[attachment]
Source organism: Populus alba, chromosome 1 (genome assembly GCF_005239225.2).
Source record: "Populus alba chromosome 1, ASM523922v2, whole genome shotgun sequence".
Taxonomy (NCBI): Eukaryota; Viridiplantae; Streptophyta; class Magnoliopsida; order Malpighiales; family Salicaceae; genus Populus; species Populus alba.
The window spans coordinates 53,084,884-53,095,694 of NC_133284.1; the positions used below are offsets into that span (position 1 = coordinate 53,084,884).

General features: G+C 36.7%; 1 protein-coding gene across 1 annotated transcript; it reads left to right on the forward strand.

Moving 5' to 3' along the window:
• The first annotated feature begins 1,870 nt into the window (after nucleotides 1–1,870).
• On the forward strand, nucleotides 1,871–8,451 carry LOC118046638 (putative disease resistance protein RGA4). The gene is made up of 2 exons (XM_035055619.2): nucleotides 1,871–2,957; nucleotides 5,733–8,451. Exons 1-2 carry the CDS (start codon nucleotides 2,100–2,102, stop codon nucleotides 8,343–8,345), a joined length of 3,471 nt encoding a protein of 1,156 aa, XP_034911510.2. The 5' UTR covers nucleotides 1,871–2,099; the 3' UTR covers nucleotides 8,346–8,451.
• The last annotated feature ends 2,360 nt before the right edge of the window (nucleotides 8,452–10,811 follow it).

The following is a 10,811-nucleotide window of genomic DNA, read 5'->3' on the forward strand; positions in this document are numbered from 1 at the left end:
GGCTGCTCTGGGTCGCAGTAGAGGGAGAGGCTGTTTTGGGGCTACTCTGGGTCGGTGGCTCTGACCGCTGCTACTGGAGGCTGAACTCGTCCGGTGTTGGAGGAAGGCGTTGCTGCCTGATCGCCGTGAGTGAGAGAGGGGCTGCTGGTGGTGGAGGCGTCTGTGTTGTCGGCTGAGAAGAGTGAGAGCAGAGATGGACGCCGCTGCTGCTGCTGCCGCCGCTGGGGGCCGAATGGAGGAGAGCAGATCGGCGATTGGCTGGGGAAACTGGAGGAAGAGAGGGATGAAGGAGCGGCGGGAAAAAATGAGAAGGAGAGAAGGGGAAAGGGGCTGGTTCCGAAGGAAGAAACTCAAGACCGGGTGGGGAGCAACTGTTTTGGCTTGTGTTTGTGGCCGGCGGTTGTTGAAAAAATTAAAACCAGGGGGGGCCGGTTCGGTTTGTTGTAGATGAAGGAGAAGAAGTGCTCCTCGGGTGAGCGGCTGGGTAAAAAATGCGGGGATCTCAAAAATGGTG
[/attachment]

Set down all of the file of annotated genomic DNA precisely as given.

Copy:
Source organism: Populus alba, chromosome 1 (genome assembly GCF_005239225.2).
Source record: "Populus alba chromosome 1, ASM523922v2, whole genome shotgun sequence".
Taxonomy (NCBI): Eukaryota; Viridiplantae; Streptophyta; class Magnoliopsida; order Malpighiales; family Salicaceae; genus Populus; species Populus alba.
The window spans coordinates 53,084,884-53,095,694 of NC_133284.1; the positions used below are offsets into that span (position 1 = coordinate 53,084,884).

General features: G+C 36.7%; 1 protein-coding gene across 1 annotated transcript; it reads left to right on the forward strand.

Moving 5' to 3' along the window:
• The first annotated feature begins 1,870 nt into the window (after nucleotides 1–1,870).
• On the forward strand, nucleotides 1,871–8,451 carry LOC118046638 (putative disease resistance protein RGA4). The gene is made up of 2 exons (XM_035055619.2): nucleotides 1,871–2,957; nucleotides 5,733–8,451. Exons 1-2 carry the CDS (start codon nucleotides 2,100–2,102, stop codon nucleotides 8,343–8,345), a joined length of 3,471 nt encoding a protein of 1,156 aa, XP_034911510.2. The 5' UTR covers nucleotides 1,871–2,099; the 3' UTR covers nucleotides 8,346–8,451.
• The last annotated feature ends 2,360 nt before the right edge of the window (nucleotides 8,452–10,811 follow it).

The following is a 10,811-nucleotide window of genomic DNA, read 5'->3' on the forward strand; positions in this document are numbered from 1 at the left end:
GGCTGCTCTGGGTCGCAGTAGAGGGAGAGGCTGTTTTGGGGCTACTCTGGGTCGGTGGCTCTGACCGCTGCTACTGGAGGCTGAACTCGTCCGGTGTTGGAGGAAGGCGTTGCTGCCTGATCGCCGTGAGTGAGAGAGGGGCTGCTGGTGGTGGAGGCGTCTGTGTTGTCGGCTGAGAAGAGTGAGAGCAGAGATGGACGCCGCTGCTGCTGCTGCCGCCGCTGGGGGCCGAATGGAGGAGAGCAGATCGGCGATTGGCTGGGGAAACTGGAGGAAGAGAGGGATGAAGGAGCGGCGGGAAAAAATGAGAAGGAGAGAAGGGGAAAGGGGCTGGTTCCGAAGGAAGAAACTCAAGACCGGGTGGGGAGCAACTGTTTTGGCTTGTGTTTGTGGCCGGCGGTTGTTGAAAAAATTAAAACCAGGGGGGGCCGGTTCGGTTTGTTGTAGATGAAGGAGAAGAAGTGCTCCTCGGGTGAGCGGCTGGGTAAAAAATGCGGGGATCTCAAAAATGGTG